What Do You Mean? A Common Understanding of the Language of Behavior

by Butler Knight, Ed.S.

When we think about discipline, our frame of reference is most often shaped by experience. The word itself conjures up memories of following rules, both spoken and unspoken, living up to adult expectations, and working hard. Recall how you learned the value of discipline and hard work. Was it through the threat of punishment, fear of "getting in trouble," or perhaps guilt from disappointing someone if you didn't meet expectations? If this was the case, you have probably adopted discipline practices that reflect these experiences and subsequent beliefs about behavior.

Traditional disciplinary practices are based on the premise that children are "inherently bad" and will learn more appropriate behavior through increased use of punishment. Punitive practices include zero tolerance policies, increased surveillance, and removal of students through suspension and expulsion (Sugai, 2007). Students are blamed for non-compliance, removed from the school setting, and expected to behave differently upon their return to school because they should "know better." As schools move toward more positive approaches to managing behavior, preexisting beliefs and habits linger and pose barriers to building responsible student behavior.

Many states have adopted some form of schoolwide positive behavior support (SW-PBS), known as effective schoolwide discipline (ESD) in Virginia. ESD integrates desired academic and behavioral outcomes, the science of human behavior, empirically validated practices, and systems change. The science of human behavior has determined that children learn better ways of behaving by being taught directly and by receiving positive reinforcement for behaving as expected. In the Schoolwide Positive Behavior Support Implementers' Blueprint and Self-Assessment (2004,) the authors note that the outcome of an effective systems approach is an organization (school, district, state education agency) that shares a common vision, a common language, and a common experience among its members. The language and experience of traditional disciplinary practices are decidedly different and more negative than the language and experience of positive behavior support. For example, when teachers "expect " students to arrive on time to class, what do they mean? In the language of positive behavior support, this means to look forward to the likelihood of the occurrence. When teachers use the word "consequences," are they referring to outcomes that reinforce or maintain behavior in the PBS sense, or are they still thinking "punishment" for bad behavior?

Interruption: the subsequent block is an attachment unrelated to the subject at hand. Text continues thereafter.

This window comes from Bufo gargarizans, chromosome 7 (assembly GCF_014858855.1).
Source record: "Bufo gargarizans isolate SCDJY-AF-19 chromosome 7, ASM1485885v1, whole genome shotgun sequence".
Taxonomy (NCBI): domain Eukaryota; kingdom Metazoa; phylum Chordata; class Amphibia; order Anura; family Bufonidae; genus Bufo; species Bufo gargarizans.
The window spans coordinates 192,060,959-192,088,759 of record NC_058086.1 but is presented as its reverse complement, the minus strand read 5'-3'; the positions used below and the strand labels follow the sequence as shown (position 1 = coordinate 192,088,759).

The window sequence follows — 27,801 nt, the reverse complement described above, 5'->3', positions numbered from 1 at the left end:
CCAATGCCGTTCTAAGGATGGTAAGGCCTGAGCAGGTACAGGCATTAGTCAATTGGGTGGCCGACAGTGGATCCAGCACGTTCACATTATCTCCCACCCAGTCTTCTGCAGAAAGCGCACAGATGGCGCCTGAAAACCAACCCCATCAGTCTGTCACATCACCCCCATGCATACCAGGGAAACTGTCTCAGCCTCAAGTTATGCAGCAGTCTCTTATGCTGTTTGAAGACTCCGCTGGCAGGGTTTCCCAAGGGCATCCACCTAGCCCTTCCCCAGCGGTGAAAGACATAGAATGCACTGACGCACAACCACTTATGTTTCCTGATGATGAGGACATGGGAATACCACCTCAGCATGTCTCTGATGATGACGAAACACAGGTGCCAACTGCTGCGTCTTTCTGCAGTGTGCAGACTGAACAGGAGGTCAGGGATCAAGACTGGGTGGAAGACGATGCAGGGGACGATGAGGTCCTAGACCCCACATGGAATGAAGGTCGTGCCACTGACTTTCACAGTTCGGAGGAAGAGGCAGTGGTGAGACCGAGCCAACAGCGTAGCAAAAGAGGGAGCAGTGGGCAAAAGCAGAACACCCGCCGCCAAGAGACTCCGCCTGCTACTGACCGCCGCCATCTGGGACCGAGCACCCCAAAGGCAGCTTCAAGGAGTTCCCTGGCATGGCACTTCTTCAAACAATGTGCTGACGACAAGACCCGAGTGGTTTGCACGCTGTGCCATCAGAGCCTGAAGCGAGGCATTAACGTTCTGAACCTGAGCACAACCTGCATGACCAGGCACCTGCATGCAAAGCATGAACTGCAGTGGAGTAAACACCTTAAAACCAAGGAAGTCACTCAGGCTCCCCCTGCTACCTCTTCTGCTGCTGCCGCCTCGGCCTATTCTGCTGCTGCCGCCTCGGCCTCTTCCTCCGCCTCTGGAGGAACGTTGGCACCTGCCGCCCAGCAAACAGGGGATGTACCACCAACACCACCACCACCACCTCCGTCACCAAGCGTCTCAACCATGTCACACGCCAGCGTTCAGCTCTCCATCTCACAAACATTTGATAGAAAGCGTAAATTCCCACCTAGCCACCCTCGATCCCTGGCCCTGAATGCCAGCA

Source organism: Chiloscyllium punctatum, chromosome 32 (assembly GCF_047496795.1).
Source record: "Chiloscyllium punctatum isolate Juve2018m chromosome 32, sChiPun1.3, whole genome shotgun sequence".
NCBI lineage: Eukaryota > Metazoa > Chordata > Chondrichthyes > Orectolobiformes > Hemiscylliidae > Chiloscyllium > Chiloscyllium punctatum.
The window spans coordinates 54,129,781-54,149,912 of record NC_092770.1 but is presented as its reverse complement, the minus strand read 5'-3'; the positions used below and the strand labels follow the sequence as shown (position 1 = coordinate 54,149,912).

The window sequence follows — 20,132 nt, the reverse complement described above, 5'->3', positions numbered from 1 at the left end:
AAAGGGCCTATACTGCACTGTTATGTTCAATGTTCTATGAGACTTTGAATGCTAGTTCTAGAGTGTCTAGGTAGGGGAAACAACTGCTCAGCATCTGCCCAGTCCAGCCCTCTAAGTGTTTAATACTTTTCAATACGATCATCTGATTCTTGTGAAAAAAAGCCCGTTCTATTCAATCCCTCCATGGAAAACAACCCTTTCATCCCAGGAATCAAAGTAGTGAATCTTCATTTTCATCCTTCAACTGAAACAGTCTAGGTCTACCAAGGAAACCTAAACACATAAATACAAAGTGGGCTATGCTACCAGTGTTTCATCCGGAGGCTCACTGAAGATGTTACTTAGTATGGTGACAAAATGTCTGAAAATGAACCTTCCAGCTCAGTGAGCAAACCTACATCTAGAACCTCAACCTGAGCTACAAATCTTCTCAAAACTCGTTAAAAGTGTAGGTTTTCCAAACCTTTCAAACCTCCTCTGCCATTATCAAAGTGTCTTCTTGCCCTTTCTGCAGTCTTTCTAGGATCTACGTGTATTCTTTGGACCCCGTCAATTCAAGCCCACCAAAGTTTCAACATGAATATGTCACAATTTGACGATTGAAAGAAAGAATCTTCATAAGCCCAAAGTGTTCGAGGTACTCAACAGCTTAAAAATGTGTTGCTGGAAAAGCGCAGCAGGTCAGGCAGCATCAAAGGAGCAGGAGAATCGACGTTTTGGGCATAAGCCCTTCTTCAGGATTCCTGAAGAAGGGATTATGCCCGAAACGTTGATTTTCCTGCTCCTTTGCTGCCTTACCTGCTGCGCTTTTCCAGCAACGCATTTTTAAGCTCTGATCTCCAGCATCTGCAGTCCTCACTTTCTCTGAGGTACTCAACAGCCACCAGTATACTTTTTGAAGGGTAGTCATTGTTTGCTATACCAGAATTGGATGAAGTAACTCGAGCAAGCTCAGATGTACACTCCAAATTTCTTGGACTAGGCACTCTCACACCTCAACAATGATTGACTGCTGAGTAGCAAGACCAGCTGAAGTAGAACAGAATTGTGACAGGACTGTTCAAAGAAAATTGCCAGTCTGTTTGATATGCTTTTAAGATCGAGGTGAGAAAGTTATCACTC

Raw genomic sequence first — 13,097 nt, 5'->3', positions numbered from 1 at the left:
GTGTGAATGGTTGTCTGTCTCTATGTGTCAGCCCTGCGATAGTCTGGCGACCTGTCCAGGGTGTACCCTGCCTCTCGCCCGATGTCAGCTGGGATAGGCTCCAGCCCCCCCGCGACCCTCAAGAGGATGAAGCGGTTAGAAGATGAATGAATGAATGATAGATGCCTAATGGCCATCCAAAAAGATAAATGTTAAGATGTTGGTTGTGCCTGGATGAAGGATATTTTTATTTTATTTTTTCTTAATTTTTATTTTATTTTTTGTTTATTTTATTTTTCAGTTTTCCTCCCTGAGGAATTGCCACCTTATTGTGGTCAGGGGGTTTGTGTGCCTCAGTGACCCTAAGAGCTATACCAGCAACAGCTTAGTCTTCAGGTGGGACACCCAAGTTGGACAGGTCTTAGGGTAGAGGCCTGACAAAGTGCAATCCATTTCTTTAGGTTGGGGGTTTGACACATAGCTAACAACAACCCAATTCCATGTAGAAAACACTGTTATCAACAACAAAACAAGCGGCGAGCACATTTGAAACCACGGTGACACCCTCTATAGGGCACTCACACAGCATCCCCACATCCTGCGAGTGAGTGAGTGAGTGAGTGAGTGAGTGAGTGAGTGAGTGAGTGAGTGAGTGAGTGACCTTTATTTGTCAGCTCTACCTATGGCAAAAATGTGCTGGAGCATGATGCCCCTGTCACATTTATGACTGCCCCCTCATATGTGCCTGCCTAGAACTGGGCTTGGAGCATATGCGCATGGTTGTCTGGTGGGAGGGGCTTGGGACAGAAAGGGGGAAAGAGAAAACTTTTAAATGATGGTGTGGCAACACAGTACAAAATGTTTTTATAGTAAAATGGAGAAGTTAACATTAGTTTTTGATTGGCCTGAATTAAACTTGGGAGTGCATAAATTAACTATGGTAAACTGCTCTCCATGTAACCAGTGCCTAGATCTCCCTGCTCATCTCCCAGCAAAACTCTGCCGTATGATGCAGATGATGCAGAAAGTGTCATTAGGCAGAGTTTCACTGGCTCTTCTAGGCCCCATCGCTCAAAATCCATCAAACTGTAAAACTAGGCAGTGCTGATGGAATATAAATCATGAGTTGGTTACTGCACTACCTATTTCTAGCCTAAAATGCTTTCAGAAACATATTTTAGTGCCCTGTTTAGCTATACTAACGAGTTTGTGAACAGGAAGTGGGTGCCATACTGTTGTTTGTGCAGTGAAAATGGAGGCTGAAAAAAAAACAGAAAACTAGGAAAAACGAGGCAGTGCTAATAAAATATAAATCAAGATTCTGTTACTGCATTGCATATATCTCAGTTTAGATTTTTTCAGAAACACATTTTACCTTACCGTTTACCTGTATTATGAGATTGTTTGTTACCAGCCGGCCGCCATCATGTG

The science of behavior examines the function or purpose of behavior, the antecedents or events that occur prior to the behavior, and then the consequences that occur following the behavior. The function of behavior is typically to get something or to get away from something that is social, sensory, or tangible in nature. The behavior occurs in response to antecedents, or the events that increase the likelihood of its occurrence. Consequences follow the behavior and serve to maintain or extinguish the behavior. For example, tardiness to class is a common behavior in school settings. An antecedent to this behavior may be the lag time in the cafeteria between the end of lunch and the next class when students are socializing. The tardy behavior may be unintentionally maintained by the consequence of the classroom teacher's acceptance of the behavior and reintroduction of the lesson for latecomers.

The counterproductive behavior of tardiness can be "retaught" by changing the antecedents and consequences. For example, a pre-tardy bell could signal three minutes prior to a tardy bell to alert students (antecedent). Students who arrive to class on time could have their names entered into a monthly drawing, earn a coupon redeemable for 10 minutes of free time, or receive a homework pass as a positive consequence to reinforce arriving on time (consequence).

Take a minute to consider the behaviors that you expect of your students. What language are you using to communicate these expectations? How do your beliefs affect both your expectations and your practices? Do you emphasize and reward the positive behaviors you expect, or do you find yourself punishing negative behaviors? What kind of educator do you choose to be- positive or punitive - and how will you communicate this to students and colleagues?


Schoolwide positive behavior support implementers' blueprint and self-assessment.
(2004). Eugene: University of Oregon, OSEP Center on Positive Behavioral Interventions and Supports. Retrieved March 30, 2007, from http://www.pbis.org/tools.htm

Sugai, G. (2007). Schoolwide positive behavior support: Getting started. Storrs: University
of Connecticut, OSEP Center on Positive Behavioral Interventions and Supports.
Retrieved June 6, 2007, from http://www.pbis.org/tools.htm

Additional Resources on Positive Behavior Support

The following materials are available on loan from the T/TAC William and Mary lending library. A complete list of professional resources available through the T/TAC William and Mary lending library may be viewed at http://www.wm.edu/ttac.

Beyond Discipline - From Compliance to Community
By Alfie Kohn (BM 47.1)

CHAMPS: A Proactive and Positive Approach to Classroom Management for Grades K-9
By Randall Sprick, Mickey Garrison, and Lisa Howard (BM 186)

Foundations: Establishing Positive Discipline Policies
By Randall Sprick, Marilyn Sprick, and Mickey Garrison (BM 122)

Positive Behavioral Support in the Classroom
By Lewis Jackson and Marion Veeneman Panyan (BM 214)

Date: February/March 2008